Study Guide

How I Live Now The Home

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The Home

He's exactly like some kind of mutt, you know the ones you see at the dog shelter […] and you know from that second that you're going to take him home? Well that's him. Only he took me home. (1.2.4)

At first glance, this is a simple statement. Edmond's like a puppy dog you can't help but take home… only he's actually the one driving her to his home. Looking back at this line after reading the novel through, it's a play on words with a deeper meaning. The big house in the countryside—as well as Edmond, Daisy's other cousins, and England in general—become Daisy's home in ways she can't even describe.

And for a minute I was so glad I was fifteen and from New York City because even though I haven't actually Seen It All, I have in fact seen more than plenty, and I have one of the best Oh Yeah, This Is So Much What I Usually Do faces of anyone in the crowd. (1.3.2)

Daisy's hometown, New York City, is used as a device to illustrate how jaded and unflappable Daisy thinks she is. In reality, it's all a cover for how utterly terrified she is and how foreign the concept of having a family that cares about her is, but girl is definitely good at fronting.

Edmond said Don't worry and I said I AM NOT WORRIED because THERE IS NO WAY I AM GOING. And looking at all of those miserable faces I wondered whether this was a cultural thing or what, that no one in this country says You've got to be kidding when told to vacate their home. (1.15.6)

Just a few short weeks later, New York is but a distant memory, and Daisy has become so attached to her new surroundings that they've become her real home. One that she staunchly and adamantly refuses to leave… well, until she absolutely has to.

I would have to be buried alive in a ditch and stamped on by elephants before I would ever think that being anywhere with you wasn't a good thing SO THERE. (1.15.29)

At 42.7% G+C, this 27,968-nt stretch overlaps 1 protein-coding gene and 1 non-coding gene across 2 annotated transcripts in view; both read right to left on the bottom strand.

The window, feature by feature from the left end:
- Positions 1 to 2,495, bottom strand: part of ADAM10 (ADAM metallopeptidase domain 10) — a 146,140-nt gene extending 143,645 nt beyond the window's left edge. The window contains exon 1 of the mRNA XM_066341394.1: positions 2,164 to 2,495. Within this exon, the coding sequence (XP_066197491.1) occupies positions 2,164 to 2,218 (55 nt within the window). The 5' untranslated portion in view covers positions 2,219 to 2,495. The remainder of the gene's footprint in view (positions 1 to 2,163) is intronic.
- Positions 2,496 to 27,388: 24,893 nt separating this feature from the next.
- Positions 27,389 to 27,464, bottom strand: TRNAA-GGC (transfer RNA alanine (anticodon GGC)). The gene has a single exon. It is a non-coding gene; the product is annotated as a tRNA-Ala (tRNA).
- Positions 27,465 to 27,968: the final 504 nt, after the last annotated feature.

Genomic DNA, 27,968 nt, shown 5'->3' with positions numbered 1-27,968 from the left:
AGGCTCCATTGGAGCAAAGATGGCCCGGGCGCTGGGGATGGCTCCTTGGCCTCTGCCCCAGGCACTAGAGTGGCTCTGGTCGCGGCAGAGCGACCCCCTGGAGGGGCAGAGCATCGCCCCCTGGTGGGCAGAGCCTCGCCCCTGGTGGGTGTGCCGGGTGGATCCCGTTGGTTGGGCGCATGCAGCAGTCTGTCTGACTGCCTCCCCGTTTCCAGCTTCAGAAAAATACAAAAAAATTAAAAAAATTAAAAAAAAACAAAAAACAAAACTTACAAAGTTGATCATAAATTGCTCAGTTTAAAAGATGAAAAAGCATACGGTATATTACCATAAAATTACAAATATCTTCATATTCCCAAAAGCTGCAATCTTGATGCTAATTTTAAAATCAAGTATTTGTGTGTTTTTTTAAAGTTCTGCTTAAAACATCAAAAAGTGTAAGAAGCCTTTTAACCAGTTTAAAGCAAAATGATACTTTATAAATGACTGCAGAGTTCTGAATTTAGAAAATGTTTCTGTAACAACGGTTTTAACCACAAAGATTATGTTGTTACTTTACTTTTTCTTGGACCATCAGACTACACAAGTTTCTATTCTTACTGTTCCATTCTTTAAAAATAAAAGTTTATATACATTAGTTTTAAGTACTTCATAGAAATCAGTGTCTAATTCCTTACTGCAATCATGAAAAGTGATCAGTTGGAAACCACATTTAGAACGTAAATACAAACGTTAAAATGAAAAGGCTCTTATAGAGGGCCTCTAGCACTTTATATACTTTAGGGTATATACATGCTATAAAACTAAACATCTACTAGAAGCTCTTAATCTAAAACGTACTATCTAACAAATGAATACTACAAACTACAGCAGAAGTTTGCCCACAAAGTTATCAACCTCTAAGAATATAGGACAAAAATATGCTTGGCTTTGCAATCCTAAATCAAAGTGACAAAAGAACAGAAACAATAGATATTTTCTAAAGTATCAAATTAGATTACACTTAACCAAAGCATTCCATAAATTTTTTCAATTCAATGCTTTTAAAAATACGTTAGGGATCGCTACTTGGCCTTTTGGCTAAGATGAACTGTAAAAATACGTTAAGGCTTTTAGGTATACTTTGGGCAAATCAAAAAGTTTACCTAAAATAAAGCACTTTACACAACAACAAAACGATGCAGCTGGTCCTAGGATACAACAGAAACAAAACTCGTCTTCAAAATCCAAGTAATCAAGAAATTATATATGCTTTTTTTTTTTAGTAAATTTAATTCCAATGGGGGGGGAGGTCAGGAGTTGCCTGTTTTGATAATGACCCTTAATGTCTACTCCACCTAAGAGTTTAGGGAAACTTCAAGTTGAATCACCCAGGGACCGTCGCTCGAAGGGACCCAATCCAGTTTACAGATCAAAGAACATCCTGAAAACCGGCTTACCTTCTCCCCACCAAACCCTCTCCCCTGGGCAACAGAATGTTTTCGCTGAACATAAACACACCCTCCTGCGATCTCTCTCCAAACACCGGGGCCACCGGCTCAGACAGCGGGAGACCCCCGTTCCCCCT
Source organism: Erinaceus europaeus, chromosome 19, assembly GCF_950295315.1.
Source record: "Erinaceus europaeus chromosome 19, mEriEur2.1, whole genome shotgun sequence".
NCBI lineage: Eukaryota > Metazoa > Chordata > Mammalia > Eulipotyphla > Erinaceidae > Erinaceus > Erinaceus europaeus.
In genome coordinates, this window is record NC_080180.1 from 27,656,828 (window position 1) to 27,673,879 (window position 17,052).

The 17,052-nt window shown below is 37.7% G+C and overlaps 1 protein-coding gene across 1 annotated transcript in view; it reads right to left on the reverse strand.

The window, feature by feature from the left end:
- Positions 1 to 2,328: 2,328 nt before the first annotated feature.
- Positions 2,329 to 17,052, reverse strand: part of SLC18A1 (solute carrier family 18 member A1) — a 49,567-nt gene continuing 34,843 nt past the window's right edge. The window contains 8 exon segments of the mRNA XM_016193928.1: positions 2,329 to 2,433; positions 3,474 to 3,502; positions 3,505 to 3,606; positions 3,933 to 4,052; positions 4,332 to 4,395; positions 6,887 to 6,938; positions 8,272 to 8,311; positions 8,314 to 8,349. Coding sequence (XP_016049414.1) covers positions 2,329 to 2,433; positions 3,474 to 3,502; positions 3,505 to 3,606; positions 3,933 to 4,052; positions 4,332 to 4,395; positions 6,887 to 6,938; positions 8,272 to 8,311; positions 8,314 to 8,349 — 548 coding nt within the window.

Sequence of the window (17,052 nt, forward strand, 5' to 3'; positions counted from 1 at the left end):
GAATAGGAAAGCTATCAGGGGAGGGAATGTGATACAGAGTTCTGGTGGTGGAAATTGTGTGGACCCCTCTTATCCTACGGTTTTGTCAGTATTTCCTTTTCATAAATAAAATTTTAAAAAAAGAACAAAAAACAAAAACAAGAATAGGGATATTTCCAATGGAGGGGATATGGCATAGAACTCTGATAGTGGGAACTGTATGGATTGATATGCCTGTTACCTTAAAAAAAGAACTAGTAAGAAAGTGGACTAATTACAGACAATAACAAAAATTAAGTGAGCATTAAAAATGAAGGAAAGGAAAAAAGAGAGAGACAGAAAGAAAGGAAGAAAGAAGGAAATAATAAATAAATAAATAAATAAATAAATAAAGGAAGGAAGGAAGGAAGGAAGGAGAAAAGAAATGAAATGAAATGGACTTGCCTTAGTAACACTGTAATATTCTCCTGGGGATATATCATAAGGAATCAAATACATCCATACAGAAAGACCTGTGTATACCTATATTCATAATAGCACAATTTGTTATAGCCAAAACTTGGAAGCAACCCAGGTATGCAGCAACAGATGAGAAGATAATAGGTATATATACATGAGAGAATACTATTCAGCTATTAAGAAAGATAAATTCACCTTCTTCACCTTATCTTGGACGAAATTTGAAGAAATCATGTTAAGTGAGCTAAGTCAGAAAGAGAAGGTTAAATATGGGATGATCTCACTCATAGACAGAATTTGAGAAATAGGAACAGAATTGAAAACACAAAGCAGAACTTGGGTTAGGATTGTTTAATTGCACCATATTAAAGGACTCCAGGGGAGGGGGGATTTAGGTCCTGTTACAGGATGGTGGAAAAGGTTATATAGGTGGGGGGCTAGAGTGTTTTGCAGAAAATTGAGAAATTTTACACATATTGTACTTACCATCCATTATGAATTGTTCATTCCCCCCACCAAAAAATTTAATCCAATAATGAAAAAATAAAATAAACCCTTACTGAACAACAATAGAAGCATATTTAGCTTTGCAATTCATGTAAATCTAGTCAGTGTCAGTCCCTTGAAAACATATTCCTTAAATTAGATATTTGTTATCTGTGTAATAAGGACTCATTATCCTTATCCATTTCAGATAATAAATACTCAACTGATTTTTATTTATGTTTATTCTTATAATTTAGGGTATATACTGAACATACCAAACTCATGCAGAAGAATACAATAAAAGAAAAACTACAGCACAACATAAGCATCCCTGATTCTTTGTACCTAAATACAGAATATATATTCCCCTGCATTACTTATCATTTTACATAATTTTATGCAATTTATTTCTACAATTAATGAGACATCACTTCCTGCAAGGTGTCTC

To Daisy, home isn't just a place; it's being with the new family she's discovered, a bundle of magical misfits, the most loveable of whom is Piper. And Daisy can no longer fathom the idea of feeling like she's at home without Piper.

When I crawled in between the wool blankets and put my head down next to Piper's I felt almost clean and safe and best of all, home. (1.26.45)

Piper and Daisy have finally made it back to the big house in the countryside. For the first time in Daisy's life, she's arrived at a place after a long journey and a long time away, and it truly feels like home.

When I left England, I entered limbo. For all that time I was waiting to come home. (2.2.6)

Daisy gets ripped away from what she feels is her home when she's sent back to America during the war. Six years back in New York, a place that she spent fifteen years calling home, and she never quite feels that way about it again. For the duration of these years, she pines away for her home of nine months in England.

When I stepped outside, the familiar smell of that rainy April day hit me so hard I felt dizzy and had to put my bag down and wait for the spell to pass. (2.2.31)

We all have sights, sounds, and smells that can bring us right back to a particular memory. Here, Daisy encounter a scent that smells like home to her in the form of a rainy spring day, and the memory is so overwhelming that she nearly collapses.

I'm coming, I said silently to everything I'd left behind, and headed for the single, ragged bus that would take me home. (2.2.35)

Home is what Daisy's left behind. And home is a country, a house, a loft in a lamb barn, a dog, a girl who looks up to her, cousins who have come to be her closest family, and the closest thing to true love she's experienced.

And every minute of every year I was trying to come home. (2.4.60)

Daisy frantically tries to convey to Edmond how desperate she was to return to him and England during the six years she was away. This single line is tinged with hope, sorrow, guilt, regret, and desperation.

After all this time, I know exactly where I belong.

Here. With Edmond.

And that's how I live now. (2.6.12-14)

An epic line to end the book, drawing in the title, her love story with Edmond, her backstory with her father and stepmother, and everything she survives during the war. This line leaves us with no doubt about what Daisy's happy ending will be.

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